Ivory Coast leader cornered after UN and France strike

April 6, 2011 - 0:0

AXIM, Ghana — The United Nations and France went on the offensive Monday against Ivory Coast’s strongman, Laurent Gbagbo, striking targets at his residence, his offices and two of his military bases in a significant escalation of the international intervention into the political crisis engulfing the nation.

By early Tuesday, Gbagbo was in a bunker beneath his residence and was negotiating a possible surrender through the French ambassador, according to Alain Lobognon, a spokesman for the Prime Minister, Guillaume Soro. Forces supporting Gbagbo’s rival, Alassane Ouattara, were several hundred feet away.
The fighting was reported to have intensified in the hours before dawn on Tuesday with news reports and witnesses speaking of sustained machinegun and heavy weapons fire ringing out over the city, and residents pinned down in their homes.
France, which showed a newfound muscularity by championing military strikes against Col. Muammar el-Qaddafi’s forces in Libya, on Monday attacked heavy artillery and armored vehicles at Gbagbo’s residence and presidential offices, two centers of his power, a French military spokesman said.
The United Nations said it had also launched helicopter strikes against Gbagbo’s forces at two of his bases, to prevent them from using the kinds of heavy weapons that have been aimed at civilians and United Nations personnel during the crisis.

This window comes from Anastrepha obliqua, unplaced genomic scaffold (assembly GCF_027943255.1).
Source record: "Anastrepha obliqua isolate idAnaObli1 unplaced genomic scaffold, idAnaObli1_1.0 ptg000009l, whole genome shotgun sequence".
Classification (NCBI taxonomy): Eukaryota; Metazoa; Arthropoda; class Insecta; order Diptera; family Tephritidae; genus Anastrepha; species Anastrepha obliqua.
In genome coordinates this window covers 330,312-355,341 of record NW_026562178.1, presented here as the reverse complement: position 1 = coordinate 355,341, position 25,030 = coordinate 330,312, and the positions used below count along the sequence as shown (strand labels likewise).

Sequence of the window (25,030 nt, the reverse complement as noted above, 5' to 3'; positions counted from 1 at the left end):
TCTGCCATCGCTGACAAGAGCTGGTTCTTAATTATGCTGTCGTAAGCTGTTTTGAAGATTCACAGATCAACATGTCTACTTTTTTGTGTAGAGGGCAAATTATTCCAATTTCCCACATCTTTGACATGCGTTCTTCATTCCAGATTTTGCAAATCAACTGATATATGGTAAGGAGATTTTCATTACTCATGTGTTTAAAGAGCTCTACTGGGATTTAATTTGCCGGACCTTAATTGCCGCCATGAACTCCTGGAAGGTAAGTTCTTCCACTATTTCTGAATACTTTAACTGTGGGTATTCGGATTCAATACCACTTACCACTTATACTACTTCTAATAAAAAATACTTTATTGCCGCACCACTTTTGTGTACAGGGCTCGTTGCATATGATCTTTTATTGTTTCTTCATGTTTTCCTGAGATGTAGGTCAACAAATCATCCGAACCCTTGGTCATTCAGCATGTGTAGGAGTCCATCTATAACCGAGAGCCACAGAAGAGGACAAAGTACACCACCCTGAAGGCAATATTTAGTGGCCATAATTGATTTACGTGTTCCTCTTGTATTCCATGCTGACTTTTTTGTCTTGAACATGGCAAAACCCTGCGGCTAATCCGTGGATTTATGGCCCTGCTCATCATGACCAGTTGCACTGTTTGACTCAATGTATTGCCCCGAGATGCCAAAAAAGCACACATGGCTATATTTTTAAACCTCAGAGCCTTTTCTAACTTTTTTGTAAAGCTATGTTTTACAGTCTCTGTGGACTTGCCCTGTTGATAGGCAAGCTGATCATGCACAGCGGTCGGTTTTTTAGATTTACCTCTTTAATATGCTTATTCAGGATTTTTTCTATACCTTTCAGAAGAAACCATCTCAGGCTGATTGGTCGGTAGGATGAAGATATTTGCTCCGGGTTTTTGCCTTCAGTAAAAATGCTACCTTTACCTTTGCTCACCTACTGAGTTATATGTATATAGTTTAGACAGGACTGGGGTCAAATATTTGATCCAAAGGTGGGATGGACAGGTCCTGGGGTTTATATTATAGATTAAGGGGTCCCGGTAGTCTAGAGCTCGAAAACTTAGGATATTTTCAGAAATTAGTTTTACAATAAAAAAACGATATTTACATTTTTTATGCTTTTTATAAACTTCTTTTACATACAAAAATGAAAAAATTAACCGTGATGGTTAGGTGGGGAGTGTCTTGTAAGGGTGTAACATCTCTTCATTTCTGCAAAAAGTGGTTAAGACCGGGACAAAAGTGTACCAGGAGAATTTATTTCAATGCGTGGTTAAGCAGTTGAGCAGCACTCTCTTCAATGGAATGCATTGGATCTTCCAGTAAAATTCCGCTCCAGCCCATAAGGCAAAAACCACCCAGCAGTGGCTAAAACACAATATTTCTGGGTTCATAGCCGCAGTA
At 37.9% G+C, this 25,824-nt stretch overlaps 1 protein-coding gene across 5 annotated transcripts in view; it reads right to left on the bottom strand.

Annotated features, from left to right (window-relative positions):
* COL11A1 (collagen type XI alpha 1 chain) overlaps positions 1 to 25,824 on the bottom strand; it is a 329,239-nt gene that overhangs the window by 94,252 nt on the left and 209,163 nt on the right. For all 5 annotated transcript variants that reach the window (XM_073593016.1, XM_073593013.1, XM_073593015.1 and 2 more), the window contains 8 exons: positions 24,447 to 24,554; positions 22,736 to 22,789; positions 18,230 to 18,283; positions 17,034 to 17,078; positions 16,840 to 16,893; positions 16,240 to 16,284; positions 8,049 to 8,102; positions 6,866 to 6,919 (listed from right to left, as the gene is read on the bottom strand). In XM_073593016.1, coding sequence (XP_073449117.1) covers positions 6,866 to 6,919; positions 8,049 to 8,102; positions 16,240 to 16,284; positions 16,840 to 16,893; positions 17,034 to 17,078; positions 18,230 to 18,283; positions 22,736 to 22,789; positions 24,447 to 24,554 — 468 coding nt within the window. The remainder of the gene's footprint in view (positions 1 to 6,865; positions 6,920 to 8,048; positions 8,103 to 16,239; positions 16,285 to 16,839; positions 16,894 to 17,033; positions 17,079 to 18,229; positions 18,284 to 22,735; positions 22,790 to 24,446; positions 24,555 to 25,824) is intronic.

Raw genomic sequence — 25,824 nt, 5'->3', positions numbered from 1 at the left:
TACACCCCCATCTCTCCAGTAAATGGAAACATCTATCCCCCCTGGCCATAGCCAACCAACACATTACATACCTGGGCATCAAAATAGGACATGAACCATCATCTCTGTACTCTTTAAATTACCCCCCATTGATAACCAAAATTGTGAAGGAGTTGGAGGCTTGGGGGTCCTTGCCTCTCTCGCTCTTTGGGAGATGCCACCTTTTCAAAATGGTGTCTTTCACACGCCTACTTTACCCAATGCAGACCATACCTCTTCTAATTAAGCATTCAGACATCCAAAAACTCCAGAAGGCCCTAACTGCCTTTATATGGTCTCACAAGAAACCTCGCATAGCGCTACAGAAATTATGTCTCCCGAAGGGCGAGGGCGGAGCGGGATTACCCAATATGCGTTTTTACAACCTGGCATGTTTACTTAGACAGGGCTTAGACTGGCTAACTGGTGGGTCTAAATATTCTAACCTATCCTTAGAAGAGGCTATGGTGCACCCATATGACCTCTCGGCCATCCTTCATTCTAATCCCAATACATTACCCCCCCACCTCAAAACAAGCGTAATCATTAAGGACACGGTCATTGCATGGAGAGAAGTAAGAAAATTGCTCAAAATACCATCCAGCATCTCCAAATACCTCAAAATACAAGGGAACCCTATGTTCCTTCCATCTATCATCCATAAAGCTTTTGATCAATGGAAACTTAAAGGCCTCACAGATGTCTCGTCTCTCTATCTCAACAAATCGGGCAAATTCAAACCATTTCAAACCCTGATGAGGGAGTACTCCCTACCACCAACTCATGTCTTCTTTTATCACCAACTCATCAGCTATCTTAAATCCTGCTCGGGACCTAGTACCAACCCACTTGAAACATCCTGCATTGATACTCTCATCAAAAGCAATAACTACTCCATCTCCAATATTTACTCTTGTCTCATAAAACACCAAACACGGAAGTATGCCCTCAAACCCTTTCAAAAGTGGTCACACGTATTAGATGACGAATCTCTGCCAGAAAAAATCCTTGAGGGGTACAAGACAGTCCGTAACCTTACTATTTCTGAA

The international attacks coincided with a renewed assault by local troops loyal to Ouattara, the man recognized by the United Nations, the African Union and other international bodies as the winner of last year’s presidential election.
With the attacks under way, Soro, who is Ouattara’s prime minister, declared Monday that Gbagbo’s rule was now only hours away from ending.
“Our forces have made significant advances,” Soro said in a telephone interview. “In a few hours it will be all over. We came into the city of Abidjan today, and I think it will soon be finished.”
International officials have long called on Gbagbo to step down, but Secretary General Ban Ki-moon took pains to say that the United Nations was “not a party to the conflict.” He said it had taken action only because forces loyal to Gbagbo had used “mortars, rocket-propelled grenades and heavy machine guns against the civilian population.”
He also noted that Gbagbo’s forces had fired on United Nations patrols and attacked the organization’s headquarters in Abidjan “with heavy-caliber sniper fire as well as mortars and rocket-propelled grenades,” wounding four peacekeepers.
(Source: nytimes.com)